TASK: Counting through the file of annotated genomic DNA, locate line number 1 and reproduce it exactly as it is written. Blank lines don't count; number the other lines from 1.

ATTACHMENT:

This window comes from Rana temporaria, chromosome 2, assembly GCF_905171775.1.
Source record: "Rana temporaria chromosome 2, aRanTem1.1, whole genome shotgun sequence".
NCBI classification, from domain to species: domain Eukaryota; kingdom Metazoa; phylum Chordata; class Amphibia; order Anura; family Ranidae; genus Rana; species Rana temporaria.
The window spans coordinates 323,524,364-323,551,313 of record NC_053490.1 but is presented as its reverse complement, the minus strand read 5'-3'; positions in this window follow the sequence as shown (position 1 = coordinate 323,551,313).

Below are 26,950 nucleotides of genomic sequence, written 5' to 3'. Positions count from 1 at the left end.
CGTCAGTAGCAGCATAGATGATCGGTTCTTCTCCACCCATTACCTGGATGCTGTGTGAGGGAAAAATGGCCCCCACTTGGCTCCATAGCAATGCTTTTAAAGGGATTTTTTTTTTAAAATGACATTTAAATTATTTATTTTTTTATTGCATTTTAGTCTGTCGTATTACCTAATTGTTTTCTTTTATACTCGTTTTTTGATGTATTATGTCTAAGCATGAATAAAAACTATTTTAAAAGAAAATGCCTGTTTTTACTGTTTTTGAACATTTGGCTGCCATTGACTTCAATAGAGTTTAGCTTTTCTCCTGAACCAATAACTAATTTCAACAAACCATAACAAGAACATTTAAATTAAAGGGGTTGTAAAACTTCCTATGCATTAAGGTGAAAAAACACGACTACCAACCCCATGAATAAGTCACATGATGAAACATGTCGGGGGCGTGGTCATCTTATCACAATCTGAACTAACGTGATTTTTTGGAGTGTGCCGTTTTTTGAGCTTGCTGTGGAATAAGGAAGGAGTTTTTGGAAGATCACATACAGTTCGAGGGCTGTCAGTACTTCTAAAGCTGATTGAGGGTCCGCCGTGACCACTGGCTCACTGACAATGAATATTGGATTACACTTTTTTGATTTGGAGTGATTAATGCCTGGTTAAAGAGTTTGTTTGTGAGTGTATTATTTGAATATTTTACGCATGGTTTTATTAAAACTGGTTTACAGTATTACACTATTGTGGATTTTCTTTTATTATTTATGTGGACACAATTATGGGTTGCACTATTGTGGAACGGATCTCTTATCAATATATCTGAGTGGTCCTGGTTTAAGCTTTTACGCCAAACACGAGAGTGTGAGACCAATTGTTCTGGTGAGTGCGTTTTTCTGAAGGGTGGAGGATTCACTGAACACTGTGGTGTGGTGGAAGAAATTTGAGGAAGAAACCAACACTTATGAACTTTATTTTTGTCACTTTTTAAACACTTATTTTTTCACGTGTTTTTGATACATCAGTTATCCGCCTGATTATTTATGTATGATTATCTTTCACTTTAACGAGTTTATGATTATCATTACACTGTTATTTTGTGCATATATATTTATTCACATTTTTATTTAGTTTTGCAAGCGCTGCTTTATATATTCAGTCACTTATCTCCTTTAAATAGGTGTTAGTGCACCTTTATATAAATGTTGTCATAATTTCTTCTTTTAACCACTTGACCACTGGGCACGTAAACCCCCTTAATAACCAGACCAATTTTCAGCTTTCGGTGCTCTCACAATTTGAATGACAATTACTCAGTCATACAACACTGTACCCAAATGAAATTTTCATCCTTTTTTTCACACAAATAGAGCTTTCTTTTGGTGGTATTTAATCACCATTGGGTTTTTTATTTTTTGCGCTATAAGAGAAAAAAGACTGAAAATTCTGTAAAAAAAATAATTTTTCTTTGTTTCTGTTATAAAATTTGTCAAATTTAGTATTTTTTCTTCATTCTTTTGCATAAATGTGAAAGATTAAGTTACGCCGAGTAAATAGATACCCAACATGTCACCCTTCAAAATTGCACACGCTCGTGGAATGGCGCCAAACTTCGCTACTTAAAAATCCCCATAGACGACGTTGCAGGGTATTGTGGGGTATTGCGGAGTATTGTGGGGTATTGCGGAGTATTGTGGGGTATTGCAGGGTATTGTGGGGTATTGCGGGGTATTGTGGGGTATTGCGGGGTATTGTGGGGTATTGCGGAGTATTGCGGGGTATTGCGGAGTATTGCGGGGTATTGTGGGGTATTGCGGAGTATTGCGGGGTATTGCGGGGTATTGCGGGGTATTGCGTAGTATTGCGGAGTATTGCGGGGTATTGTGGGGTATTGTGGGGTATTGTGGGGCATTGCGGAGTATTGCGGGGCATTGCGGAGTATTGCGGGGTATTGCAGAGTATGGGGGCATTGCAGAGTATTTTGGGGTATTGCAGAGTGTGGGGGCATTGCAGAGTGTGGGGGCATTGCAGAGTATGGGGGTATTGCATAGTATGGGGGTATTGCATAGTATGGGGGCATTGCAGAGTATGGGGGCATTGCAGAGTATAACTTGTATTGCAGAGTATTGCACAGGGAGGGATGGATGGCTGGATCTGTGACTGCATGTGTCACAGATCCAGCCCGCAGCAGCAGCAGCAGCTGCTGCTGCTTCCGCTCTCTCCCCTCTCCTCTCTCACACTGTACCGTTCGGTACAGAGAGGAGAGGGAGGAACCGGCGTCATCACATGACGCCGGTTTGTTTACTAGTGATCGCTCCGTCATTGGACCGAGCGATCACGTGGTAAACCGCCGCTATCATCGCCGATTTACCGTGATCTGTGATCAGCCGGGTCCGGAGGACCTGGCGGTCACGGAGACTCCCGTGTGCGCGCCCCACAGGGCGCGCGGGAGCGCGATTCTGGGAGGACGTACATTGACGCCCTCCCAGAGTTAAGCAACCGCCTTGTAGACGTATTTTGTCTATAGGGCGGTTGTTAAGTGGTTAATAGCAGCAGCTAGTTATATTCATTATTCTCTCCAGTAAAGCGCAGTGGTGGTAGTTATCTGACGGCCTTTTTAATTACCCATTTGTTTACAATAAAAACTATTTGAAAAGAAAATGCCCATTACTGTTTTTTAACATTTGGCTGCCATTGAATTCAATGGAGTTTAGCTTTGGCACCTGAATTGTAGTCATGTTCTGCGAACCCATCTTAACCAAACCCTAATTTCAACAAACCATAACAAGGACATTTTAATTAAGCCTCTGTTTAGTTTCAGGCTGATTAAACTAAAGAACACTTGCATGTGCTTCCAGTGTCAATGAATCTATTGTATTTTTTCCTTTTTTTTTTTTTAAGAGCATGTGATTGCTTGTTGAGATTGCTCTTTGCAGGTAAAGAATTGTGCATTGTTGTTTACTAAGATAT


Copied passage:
This window comes from Rana temporaria, chromosome 2, assembly GCF_905171775.1.